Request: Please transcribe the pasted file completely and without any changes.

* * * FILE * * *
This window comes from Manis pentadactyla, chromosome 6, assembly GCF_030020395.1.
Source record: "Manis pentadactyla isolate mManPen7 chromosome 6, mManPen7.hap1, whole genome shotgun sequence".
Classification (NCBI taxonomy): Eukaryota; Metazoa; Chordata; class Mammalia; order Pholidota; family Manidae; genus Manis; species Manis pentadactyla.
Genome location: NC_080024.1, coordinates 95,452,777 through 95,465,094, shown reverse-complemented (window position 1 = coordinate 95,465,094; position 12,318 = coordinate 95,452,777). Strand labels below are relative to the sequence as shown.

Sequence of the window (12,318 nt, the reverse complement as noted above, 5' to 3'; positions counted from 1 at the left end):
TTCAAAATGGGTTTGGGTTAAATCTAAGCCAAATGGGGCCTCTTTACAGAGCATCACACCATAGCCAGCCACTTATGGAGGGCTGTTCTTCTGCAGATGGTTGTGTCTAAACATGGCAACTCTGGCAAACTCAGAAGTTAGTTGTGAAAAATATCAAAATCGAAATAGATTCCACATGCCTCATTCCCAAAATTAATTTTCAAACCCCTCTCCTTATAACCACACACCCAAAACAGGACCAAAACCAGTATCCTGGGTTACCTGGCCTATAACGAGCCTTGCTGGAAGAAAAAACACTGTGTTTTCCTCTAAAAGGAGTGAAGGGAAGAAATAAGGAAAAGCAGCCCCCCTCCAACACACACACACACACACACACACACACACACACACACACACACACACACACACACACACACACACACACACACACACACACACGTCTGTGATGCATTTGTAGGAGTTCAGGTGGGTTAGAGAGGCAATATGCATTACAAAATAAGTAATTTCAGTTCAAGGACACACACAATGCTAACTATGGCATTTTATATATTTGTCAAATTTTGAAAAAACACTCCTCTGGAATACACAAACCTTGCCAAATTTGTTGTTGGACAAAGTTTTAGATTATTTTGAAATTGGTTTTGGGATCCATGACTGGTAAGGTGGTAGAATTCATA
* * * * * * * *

This window comes from Manis pentadactyla, chromosome 6, assembly GCF_030020395.1.
Source record: "Manis pentadactyla isolate mManPen7 chromosome 6, mManPen7.hap1, whole genome shotgun sequence".
Classification (NCBI taxonomy): Eukaryota; Metazoa; Chordata; class Mammalia; order Pholidota; family Manidae; genus Manis; species Manis pentadactyla.
Genome location: NC_080024.1, coordinates 95,452,777 through 95,465,094, shown reverse-complemented (window position 1 = coordinate 95,465,094; position 12,318 = coordinate 95,452,777). Strand labels below are relative to the sequence as shown.

Sequence of the window (12,318 nt, the reverse complement as noted above, 5' to 3'; positions counted from 1 at the left end):
TTCAAAATGGGTTTGGGTTAAATCTAAGCCAAATGGGGCCTCTTTACAGAGCATCACACCATAGCCAGCCACTTATGGAGGGCTGTTCTTCTGCAGATGGTTGTGTCTAAACATGGCAACTCTGGCAAACTCAGAAGTTAGTTGTGAAAAATATCAAAATCGAAATAGATTCCACATGCCTCATTCCCAAAATTAATTTTCAAACCCCTCTCCTTATAACCACACACCCAAAACAGGACCAAAACCAGTATCCTGGGTTACCTGGCCTATAACGAGCCTTGCTGGAAGAAAAAACACTGTGTTTTCCTCTAAAAGGAGTGAAGGGAAGAAATAAGGAAAAGCAGCCCCCCTCCAACACACACACACACACACACACACACACACACACACACACACACACACACACACACACACACACACACACACACACACACACACGTCTGTGATGCATTTGTAGGAGTTCAGGTGGGTTAGAGAGGCAATATGCATTACAAAATAAGTAATTTCAGTTCAAGGACACACACAATGCTAACTATGGCATTTTATATATTTGTCAAATTTTGAAAAAACACTCCTCTGGAATACACAAACCTTGCCAAATTTGTTGTTGGACAAAGTTTTAGATTATTTTGAAATTGGTTTTGGGATCCATGACTGGTAAGGTGGTAGAATTCATA